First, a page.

At the beginning of longshore contract negotiations last year,  when Bush was supposedly waging a "war against terrorism", ILWU President Spinosa received intimidating phone calls from both Defense Secretary Rumsfeld and Homeland Security Czar Ridge warning that job actions on the docks would jeopardize "national security". The government further threatened that if the union didn't comply troops would be called in to occupy the ports and that repressive anti-union legislation would be forthcoming. Now government threats are being made against protestors in an attempt to deny them their right to assemble and speak. In New York demonstrators were not allowed to march in front of the UN. In London marchers were banned from marching to Hyde Park but when the government realized that the protestors were prepared to defy it, the ban was lifted.  And, during the sporadic strikes of the Fire Brigades Union (to whom ILWU Longshore Caucus voted to send a message of solidarity thanks to the Liverpool dockers) British troops have been called in as strikebreakers. One FBU official said that ironically those troops used for strikebreaking can't be sent to Iraq.

Some Arab and Muslim governments have appealed to Bush not to attack Iraq because it will inflame the Middle East, already humilated by the bloody Zionist repression of Palestinians in the West Bank and Gaza. In Turkey 90% of the population is already opposed to the U.S. use of military bases to invade Iraq. The pro-U.S. governments of Pakistan, Saudi Arabia, Jordan and Egypt would be destabilized if not overthrown whether it's an American blitzkrieg or a more protracted debacle and occupation. The key European governments backing the U.S.-- Spain, Italy and Britain--all experienced record protests by millions in the streets which will almost certainly translate into "regime changes".  It is problematic that there is no mass political party to represent the working class in those countries.

In the past few weeks ILWU locals in various ports and other divisions have taken stands against the impending war. Local 10 joined U.S. Labor Against War (www.uslaboragainstwar.org) and sent a delegate to its founding convention at Teamsters Local 705 in Chicago last month. Now 200 labor organizations and federations, comprising 550 trade unions with 130 million members in 53 countries, have signed a joint statement urging workers to actively oppose the war.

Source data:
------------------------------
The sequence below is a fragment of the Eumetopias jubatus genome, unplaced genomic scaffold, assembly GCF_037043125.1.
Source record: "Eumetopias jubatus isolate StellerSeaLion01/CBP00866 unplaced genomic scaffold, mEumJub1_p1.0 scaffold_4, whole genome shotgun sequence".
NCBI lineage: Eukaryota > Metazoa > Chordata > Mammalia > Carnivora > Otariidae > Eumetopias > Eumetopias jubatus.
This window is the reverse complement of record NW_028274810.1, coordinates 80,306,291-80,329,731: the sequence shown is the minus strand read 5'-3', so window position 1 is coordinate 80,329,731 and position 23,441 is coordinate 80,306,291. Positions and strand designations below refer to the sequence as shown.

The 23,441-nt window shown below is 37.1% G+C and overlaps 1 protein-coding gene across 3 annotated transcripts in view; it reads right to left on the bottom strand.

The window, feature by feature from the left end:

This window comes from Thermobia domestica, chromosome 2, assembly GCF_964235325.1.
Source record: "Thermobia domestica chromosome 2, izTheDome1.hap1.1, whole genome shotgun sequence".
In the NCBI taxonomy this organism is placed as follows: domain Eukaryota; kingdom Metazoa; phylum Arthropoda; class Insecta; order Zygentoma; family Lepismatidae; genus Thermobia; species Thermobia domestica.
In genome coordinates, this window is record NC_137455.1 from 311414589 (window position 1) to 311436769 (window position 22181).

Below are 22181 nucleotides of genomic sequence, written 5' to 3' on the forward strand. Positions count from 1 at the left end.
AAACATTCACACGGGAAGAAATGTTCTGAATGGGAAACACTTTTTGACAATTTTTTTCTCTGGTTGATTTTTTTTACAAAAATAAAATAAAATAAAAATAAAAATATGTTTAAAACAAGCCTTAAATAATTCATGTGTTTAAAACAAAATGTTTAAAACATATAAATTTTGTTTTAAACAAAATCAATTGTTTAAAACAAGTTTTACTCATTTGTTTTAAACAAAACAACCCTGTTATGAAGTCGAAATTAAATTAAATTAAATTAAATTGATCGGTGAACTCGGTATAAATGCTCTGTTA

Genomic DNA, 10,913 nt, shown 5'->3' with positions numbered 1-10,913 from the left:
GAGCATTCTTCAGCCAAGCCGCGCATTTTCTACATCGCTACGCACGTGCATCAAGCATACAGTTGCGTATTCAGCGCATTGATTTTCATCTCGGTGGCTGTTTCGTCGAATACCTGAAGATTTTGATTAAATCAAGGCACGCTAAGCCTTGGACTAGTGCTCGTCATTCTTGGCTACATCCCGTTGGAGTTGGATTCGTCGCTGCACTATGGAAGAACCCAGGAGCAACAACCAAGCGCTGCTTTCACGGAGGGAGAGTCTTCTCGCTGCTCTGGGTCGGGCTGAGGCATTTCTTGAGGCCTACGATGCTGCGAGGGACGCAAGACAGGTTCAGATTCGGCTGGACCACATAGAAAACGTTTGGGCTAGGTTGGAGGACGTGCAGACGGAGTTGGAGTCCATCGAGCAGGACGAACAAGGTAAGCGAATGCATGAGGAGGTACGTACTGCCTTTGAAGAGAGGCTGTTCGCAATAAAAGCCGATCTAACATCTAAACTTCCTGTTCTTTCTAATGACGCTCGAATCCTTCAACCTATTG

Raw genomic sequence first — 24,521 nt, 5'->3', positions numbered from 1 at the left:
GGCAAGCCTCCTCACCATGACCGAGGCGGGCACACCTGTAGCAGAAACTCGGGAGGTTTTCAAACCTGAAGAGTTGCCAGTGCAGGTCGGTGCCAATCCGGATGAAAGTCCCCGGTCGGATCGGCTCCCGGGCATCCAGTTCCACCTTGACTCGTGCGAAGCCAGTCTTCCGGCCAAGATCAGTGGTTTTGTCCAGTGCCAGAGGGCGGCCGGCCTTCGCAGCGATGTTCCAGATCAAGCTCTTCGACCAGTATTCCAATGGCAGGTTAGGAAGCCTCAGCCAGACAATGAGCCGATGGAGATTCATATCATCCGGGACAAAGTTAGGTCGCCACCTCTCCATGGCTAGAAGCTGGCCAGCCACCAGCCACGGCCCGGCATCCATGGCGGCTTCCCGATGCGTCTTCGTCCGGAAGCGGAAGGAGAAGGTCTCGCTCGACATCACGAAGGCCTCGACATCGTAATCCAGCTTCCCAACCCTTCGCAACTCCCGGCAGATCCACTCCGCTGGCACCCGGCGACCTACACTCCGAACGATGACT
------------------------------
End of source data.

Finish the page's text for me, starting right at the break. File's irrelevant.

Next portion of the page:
During ILWU's contract negotiations we saw the ugly face of government oppression at the behest of maritime companies. Under the guise of fighting a "war on terrorism" and citing bogus "national security" issues,  Bush shackled the ILWU with Taft-Hartley and threatened us with other repressive measures.  This is not our war. It is a war concocted to deflect attention from the serious problems of the U.S. economy, to steal Iraqi oil and to declare to the world that U.S. imperialism is the sole nuclear superpower and any challenge to its "new world order"  whether by a tinpot dictator like Saddam Hussein in Iraq or by China, France, Germany or Russia will not be tolerated.  It is a war waged to ensure that U.S. capital alone will determine the rules of world trade, i.e. free of the power of trade unions.

Historically the ILWU International has stood up to U.S. imperialism.  In 1947, under President Truman at the start of the anti-communist witchunt the ILWU opposed both the Taft-Hartley legislative repression at home and the Marshall Plan abroad which sought to undermine leftist-led trade unions in Europe and confront the Soviet Union. In 1990, the International Executive Board issued a policy statement in opposition to war in Iraq.  Waiting until the convention in April to adopt a position on this war is too late.  The slaughter of innocent civilians will have begun.  The time for the ILWU International to take a stand consistent with our proud history is now.

Jack Heyman #8780